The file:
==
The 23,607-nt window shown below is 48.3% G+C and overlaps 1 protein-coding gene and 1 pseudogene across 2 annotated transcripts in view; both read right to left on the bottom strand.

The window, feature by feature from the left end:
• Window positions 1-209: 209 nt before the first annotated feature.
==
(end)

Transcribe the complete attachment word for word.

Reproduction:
The 23,607-nt window shown below is 48.3% G+C and overlaps 1 protein-coding gene and 1 pseudogene across 2 annotated transcripts in view; both read right to left on the bottom strand.

The window, feature by feature from the left end:
• Window positions 1-209: 209 nt before the first annotated feature.